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Roses in the Herb Garden

I've fallen in love with Drift® Family of Roses. These low, spreading shrubs have the vigor of a groundcover rose and the abundant blooms of a miniature rose.

Now every rose needs a companion, and I have found that herbs and Drift® Roses make good bedfellows. Like herbs, Drift® Roses are low maintenance. Plus their petite stature won't overwhelm herbs and it makes them ideal for the typically small herb garden. The series includes 7 color varieties, but my favorites for pairing with herbs are Peach Drift®, Sweet Drift®, Apricot Drift® and, for a punch of color, Coral Drift®.

Herbs are beneficial to roses too. They won't hog the moisture and nutrients that roses crave. Aromatic varieties such as scented geraniums, lavender and catmint will help repel foraging wildlife. And the old timers say that members of the onion family such as chives are reputed to ward off aphids and prevent black spot.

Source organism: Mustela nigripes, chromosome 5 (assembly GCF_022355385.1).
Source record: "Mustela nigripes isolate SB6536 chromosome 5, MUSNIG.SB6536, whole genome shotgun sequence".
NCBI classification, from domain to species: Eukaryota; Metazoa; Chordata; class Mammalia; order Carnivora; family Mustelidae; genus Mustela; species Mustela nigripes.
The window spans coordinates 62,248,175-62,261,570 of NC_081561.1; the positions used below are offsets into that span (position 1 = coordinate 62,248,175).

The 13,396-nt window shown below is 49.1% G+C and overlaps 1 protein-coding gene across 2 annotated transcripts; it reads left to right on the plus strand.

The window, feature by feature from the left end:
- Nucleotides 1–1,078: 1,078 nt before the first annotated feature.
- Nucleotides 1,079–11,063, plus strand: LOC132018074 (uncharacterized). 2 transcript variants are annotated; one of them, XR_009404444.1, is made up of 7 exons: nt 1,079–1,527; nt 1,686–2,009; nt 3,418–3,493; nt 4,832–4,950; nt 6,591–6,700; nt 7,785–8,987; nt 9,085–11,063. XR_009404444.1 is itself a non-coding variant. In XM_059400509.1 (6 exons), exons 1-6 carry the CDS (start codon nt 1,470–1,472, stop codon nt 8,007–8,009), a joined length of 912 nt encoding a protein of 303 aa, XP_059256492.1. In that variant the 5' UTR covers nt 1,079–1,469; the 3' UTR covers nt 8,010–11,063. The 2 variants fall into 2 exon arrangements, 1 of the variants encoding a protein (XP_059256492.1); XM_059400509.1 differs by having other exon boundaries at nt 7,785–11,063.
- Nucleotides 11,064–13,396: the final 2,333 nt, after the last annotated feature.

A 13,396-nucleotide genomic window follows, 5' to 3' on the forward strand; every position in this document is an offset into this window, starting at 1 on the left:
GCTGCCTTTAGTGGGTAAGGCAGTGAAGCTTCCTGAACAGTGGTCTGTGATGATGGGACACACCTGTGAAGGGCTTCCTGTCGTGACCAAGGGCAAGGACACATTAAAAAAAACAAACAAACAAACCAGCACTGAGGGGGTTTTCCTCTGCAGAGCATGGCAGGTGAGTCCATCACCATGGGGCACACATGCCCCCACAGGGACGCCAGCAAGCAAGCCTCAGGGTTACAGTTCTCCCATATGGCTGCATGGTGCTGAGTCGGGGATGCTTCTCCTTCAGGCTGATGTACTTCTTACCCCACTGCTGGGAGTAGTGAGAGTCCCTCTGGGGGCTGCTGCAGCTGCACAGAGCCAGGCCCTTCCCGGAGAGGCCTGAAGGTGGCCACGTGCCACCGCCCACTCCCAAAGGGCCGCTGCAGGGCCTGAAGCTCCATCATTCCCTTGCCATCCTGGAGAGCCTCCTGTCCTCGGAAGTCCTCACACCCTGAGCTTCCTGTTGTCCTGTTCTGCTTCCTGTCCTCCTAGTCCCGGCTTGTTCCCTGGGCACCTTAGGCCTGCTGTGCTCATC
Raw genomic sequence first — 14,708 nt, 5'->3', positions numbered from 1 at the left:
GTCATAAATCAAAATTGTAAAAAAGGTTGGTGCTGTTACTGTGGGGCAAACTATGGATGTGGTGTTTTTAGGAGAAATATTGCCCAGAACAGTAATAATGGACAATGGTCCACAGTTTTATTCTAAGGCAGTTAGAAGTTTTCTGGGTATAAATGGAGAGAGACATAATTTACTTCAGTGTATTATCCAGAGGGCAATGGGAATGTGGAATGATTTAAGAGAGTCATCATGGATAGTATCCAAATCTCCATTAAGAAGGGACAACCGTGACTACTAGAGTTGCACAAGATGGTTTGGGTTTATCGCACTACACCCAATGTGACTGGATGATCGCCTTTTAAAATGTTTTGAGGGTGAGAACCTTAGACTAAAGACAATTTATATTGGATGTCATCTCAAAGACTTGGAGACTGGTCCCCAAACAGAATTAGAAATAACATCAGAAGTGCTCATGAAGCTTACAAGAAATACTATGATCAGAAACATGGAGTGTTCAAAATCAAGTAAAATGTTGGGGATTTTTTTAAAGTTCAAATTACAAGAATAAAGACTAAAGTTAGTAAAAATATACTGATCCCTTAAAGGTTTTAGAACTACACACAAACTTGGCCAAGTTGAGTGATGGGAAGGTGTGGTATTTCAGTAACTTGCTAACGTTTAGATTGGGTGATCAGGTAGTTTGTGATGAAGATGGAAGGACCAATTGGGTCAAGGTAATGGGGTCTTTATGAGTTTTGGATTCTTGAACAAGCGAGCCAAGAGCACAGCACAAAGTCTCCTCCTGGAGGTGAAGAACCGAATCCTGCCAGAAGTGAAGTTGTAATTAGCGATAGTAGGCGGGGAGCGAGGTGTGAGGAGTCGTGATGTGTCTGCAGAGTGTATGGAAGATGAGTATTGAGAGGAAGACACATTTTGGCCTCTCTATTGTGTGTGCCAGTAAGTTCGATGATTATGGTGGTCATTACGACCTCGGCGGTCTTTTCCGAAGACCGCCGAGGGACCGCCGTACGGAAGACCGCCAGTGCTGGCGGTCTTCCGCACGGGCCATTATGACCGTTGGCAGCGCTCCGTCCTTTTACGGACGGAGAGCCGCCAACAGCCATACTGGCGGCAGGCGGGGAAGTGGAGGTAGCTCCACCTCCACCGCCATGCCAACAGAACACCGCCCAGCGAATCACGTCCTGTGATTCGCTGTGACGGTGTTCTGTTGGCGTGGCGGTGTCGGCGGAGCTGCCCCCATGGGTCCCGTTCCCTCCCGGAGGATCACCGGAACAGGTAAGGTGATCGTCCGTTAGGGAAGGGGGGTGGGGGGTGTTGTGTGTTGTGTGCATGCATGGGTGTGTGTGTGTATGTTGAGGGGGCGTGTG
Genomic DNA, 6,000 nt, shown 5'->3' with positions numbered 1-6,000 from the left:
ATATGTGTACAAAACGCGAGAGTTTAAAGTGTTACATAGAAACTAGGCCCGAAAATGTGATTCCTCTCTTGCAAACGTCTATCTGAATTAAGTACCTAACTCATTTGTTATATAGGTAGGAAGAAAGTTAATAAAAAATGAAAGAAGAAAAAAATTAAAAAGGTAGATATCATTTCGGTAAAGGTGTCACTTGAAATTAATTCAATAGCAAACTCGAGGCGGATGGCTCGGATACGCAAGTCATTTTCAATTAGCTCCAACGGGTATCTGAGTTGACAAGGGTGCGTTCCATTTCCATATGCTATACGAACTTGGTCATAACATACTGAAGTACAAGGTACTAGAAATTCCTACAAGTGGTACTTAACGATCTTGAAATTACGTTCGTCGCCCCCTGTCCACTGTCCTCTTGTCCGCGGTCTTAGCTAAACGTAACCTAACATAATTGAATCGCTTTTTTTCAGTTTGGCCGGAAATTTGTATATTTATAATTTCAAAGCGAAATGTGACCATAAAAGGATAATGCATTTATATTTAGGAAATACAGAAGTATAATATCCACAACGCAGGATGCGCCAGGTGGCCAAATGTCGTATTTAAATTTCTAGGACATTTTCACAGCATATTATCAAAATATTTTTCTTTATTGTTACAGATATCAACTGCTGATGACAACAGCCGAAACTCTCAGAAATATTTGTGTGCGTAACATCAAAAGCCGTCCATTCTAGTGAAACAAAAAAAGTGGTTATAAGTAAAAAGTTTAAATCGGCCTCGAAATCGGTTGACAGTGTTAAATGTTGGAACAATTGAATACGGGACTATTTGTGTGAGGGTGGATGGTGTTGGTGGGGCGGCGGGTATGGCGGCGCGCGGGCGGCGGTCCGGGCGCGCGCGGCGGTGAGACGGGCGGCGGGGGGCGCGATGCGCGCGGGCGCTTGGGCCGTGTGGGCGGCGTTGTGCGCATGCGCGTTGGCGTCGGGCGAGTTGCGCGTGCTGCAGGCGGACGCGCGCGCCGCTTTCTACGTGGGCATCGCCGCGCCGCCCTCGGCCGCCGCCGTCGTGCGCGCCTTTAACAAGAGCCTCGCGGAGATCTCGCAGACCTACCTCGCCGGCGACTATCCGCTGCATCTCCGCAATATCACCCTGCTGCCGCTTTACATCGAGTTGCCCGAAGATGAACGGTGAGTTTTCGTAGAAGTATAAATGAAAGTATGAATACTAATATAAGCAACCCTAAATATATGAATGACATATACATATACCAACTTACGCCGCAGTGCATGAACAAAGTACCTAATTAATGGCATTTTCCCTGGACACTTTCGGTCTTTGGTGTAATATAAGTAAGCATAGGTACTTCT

Coral Drift Rose If you plant your herbs and Drift® Roses in the right conditions, you'll find that they will thrive with little work on your part. Both need full sun and well-drained soil. If your garden site doesn't drain well, work a generous amount of compost into the soil or create a framed, raised bed. Before planting supplement the soil with an organic fertilizer such as aged manure. Good air circulation keeps plants healthy so space plants with the mature size in mind. Top the soil with a 2 to 3 inch layer of mulch to retain moisture and keep the weeds at bay. You'll find that Drift® Roses only need pruning in early spring when they can be cut back to 6 inches from the ground. At the same time apply an organic rose fertilizer or work more compost into the soil.